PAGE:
Mail on Sunday 19 May 2019

Retirement housing is taking off

A village with 115,000 people: Retirement housing is taking off in Britain, but North America has developments that dwarf the UK's - with one estate boasting 32 square miles, 60,000 homes and more than 40 golf courses.

The retirement housing industry is booming in Britain, but in North America these developments have existed for almost a century – and the size of some of them dwarfs what the UK has to offer.

The Villages, in central Florida, covers an astounding 32 square miles, and more than 115,000 residents call it home. There are 60,000 homes on the vast estate and to cater for such a huge number of older people, there is a whole service and leisure economy built around them. For instance, there are over 40 golf courses.

Retirement communities have been around in the US since the 1920s and 1930s. Youngtown in Arizona, established in 1954, was the first age-restricted community, followed in 1960 by Sun City, also in Arizona. These two form the basic template for how retirement communities work today.

They are often located in warm climates, so they are common in Arizona, California, Florida and Texas, and they are increasingly being constructed in and around major cities so that people have easy access to many services.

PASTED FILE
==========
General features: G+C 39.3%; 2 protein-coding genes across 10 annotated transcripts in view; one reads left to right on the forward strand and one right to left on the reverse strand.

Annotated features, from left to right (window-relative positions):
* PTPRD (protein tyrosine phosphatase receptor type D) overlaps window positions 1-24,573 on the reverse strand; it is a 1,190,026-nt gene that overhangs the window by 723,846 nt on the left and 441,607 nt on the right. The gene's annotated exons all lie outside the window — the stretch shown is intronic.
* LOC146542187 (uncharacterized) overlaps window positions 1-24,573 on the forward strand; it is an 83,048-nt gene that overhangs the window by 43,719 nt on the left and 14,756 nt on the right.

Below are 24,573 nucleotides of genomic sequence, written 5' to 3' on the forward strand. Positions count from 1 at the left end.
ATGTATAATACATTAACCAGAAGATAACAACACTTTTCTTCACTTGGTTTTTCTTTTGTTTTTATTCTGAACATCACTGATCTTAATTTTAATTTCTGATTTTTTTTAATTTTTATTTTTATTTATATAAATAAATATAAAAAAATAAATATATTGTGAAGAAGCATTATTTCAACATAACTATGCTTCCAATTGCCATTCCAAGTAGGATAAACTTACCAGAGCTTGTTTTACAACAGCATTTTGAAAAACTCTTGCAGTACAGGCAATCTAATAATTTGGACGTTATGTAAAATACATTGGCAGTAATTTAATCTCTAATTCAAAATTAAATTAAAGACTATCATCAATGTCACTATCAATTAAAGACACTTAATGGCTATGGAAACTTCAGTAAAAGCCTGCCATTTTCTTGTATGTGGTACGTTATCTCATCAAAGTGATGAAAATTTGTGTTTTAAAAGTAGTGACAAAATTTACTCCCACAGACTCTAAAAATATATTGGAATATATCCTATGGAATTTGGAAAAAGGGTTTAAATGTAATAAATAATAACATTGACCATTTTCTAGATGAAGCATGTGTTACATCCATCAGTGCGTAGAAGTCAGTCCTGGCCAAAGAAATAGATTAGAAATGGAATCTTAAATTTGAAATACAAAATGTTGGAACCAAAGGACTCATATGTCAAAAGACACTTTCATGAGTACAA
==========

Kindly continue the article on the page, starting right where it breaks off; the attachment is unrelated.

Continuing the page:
The complex is built on 148 acres with a waterfront, golf course and woodland. At least one person must be over 50 in order to buy a home in the community, so many of the residents are retired.

However, more and more of the newer generation of owners continue to work. In Canada, in particular, there is a focus on providing an outdoor lifestyle – many developments feature biking and hiking trails.

Mail Online article 19May19 Mail Online article 19May19

Grand Cove in Ontario has 450 bungalows surrounded by trees, a pond and walking trails. So could the big-is-beautiful American retirement concept ever come to Britain? Honor Barratt, managing director of Birchgrove, which offers high-end retirement apartments to rent in Britain, said: ‘In America, they have the space to do these things, but in Britain we just don’t. The cost of land means that there are unlikely to be projects on such a scale.

‘I think the British reserve might count for something – for us, communal living is more akin to prison or boarding school.

‘But what I think we will see more of in the future is renting in retirement. Americans are much more used to renting – often if they change jobs they might have to move to the other side of the country. The idea of living in the same house for 35 years is quite natural in Britain, but not in America.

‘However, these days, younger people here are less likely to be homeowners because of affordability and they are more used to communal living. So they might rent all their lives.

‘When Americans come here and see how small our developments are in comparison, they can’t believe it. To them, we seem so behind the times.’